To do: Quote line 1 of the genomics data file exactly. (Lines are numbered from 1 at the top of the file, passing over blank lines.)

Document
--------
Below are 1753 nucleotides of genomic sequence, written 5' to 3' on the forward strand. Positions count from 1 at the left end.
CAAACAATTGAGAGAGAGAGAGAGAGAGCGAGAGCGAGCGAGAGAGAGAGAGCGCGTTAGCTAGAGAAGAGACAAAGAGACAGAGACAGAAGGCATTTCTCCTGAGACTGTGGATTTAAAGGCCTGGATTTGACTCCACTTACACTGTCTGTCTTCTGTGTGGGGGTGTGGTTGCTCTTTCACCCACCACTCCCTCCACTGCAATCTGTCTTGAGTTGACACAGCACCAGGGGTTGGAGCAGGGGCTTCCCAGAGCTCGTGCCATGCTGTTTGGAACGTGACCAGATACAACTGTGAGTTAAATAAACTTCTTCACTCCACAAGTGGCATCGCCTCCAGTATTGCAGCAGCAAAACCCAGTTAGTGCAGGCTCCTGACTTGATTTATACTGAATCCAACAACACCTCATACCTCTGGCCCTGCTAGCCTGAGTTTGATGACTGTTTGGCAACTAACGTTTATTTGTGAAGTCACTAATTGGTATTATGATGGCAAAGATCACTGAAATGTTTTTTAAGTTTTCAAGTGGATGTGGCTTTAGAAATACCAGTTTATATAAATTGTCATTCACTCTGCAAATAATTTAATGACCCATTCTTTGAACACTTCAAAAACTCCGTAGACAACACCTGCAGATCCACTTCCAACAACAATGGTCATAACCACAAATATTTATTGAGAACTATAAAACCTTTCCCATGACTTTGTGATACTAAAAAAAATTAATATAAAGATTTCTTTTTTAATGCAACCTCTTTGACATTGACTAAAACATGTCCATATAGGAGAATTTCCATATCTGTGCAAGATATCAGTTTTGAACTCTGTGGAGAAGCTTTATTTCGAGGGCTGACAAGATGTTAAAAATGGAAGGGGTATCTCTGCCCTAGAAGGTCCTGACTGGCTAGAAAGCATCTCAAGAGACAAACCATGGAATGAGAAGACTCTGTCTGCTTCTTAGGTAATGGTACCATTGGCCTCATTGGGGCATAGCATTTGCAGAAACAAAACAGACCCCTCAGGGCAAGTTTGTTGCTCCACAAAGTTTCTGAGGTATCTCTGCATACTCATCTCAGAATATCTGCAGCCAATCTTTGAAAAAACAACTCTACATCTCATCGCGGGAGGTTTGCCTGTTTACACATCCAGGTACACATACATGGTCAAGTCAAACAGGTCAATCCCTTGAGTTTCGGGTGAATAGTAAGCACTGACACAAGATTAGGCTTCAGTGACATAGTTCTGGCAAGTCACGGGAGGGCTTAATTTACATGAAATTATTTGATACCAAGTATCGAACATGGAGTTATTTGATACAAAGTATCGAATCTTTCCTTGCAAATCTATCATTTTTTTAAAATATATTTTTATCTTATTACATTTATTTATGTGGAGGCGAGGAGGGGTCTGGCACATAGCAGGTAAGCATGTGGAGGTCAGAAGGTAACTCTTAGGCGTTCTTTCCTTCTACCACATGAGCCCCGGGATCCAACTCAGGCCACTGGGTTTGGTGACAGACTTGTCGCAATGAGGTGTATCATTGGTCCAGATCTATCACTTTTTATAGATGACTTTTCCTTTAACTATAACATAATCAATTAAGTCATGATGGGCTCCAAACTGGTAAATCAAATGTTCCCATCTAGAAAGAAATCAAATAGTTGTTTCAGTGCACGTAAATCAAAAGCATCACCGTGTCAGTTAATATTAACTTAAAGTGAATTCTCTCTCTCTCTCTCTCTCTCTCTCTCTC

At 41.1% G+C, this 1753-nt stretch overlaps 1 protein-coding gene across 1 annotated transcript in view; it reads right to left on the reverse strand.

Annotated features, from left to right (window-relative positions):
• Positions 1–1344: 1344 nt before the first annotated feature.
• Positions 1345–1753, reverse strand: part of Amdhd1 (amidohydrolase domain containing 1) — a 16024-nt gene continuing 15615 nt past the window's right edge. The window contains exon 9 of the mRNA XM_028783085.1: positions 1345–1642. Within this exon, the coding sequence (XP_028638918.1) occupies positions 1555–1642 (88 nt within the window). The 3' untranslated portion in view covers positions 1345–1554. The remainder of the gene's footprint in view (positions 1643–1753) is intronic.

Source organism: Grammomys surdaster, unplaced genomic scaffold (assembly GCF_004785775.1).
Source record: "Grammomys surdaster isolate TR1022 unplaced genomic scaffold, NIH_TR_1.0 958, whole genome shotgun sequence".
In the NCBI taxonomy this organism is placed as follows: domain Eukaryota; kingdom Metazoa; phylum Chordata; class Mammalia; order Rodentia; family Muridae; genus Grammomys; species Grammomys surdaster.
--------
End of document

Below are 1753 nucleotides of genomic sequence, written 5' to 3' on the forward strand. Positions count from 1 at the left end.